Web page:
My dear brethren and sisters, as a text for my message today I have taken verse seven from the 6th section of the Doctrine and Covenants: “Seek not for riches but for wisdom, and behold, the mysteries of God shall be unfolded unto you, and then shall you be made rich. Behold, he that hath eternal life is rich.”

The most important responsibility resting upon any individual is to build a worthwhile and meaningful life. This objective is not achieved in a day, a week, or a month. In the words of J. G. Holland:

Heaven is not gained at a single bound;

But we build the ladder by which we rise

From the lowly earth to the vaulted skies,

And we mount to its summit round by round.10

With every person is born the God-given assignment to build a life. What then are the materials that we should use in building this worthwhile life?

America’s great inspirational poet, Henry Wadsworth Longfellow, caught the vision:

For the structure that we raise,

Time is with materials filled;

Our todays and yesterdays,

Are the blocks with which we build.11

Nothing enduring can be built without a pattern or a plan. We must have purpose and direction in our building. What is the great plan by which we shape our lives? We, as Relief Society sisters, know the answer, for it is to know and to do the will of our Heavenly Father. “God,” in the words of Tolstoy, “is he without whom we cannot live.”12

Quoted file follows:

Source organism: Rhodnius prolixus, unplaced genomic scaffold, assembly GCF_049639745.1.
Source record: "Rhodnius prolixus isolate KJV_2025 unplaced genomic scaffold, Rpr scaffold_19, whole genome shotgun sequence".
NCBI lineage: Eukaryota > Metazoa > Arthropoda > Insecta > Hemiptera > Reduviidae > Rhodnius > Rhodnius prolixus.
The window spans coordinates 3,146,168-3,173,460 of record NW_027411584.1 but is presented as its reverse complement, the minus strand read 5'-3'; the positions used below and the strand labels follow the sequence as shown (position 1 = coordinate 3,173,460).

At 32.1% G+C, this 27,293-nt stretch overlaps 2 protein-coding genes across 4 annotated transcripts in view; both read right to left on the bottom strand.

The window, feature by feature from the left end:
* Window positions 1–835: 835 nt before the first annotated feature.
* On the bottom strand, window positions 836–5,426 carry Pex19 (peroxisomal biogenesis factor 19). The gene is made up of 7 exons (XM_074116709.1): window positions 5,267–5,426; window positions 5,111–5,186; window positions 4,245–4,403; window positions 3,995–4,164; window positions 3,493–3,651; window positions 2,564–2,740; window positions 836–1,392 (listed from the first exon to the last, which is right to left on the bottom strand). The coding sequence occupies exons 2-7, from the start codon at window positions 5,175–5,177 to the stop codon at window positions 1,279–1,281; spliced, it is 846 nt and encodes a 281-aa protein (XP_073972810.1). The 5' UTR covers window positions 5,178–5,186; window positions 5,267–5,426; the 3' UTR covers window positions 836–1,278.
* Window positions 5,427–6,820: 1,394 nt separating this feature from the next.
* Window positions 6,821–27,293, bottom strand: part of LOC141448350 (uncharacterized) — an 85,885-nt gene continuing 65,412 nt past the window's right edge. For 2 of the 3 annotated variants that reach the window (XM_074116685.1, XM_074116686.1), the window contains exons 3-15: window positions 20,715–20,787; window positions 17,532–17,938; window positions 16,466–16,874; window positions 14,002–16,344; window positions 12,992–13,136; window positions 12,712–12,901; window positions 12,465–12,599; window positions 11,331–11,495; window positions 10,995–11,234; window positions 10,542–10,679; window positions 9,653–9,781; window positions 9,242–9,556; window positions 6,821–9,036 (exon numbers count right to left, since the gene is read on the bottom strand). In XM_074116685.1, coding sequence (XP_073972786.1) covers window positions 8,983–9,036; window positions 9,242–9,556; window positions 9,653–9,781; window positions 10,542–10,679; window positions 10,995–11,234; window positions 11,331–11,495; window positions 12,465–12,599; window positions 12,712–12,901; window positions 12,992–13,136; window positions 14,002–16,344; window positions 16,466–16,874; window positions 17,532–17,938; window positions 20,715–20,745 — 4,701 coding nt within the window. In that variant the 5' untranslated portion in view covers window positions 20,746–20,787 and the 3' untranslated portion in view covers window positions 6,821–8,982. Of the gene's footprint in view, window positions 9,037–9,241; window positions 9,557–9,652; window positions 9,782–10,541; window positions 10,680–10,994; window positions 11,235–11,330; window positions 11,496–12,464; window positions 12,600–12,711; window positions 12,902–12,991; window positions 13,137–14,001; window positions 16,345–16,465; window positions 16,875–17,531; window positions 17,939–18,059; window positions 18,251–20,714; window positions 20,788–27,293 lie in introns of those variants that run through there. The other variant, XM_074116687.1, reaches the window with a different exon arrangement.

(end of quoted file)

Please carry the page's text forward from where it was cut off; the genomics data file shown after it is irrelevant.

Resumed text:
Our time, our energy, and our means are limited, so we are of necessity confronted with the responsibility of making choices. How necessary it is, therefore, that we develop a pattern of life containing imperishable values and that we build them into the structure of our individual lives.

May I suggest some of the eternal qualities for which we must strive. They are sincere and abiding faith, prayer, interest in and love for our fellow men, and sincere devotion to our Heavenly Father’s plan for the achievement of eternal life.

Faith is that which gives you vision to carry on and confidence in ultimate success, even in the face of personal discouragement. It is well to recall the story of Marie Curie.13 How she worked or struggled, and went on and on, not letting any adversity defeat her in her plan, for she had faith; she knew that someday the goal for which she was working would be achieved.

In First Nephi, seventeenth chapter, we learn that Nephi was commanded to build a great ship. His brothers ridiculed him and laughed at him and called him fool, but he stood up before them and said: “If God had commanded me to do all things, I could do them. If he should command me that I should say unto this water, be thou earth, it should be earth; and if I should say it, it would be done.”14

Such implicit faith.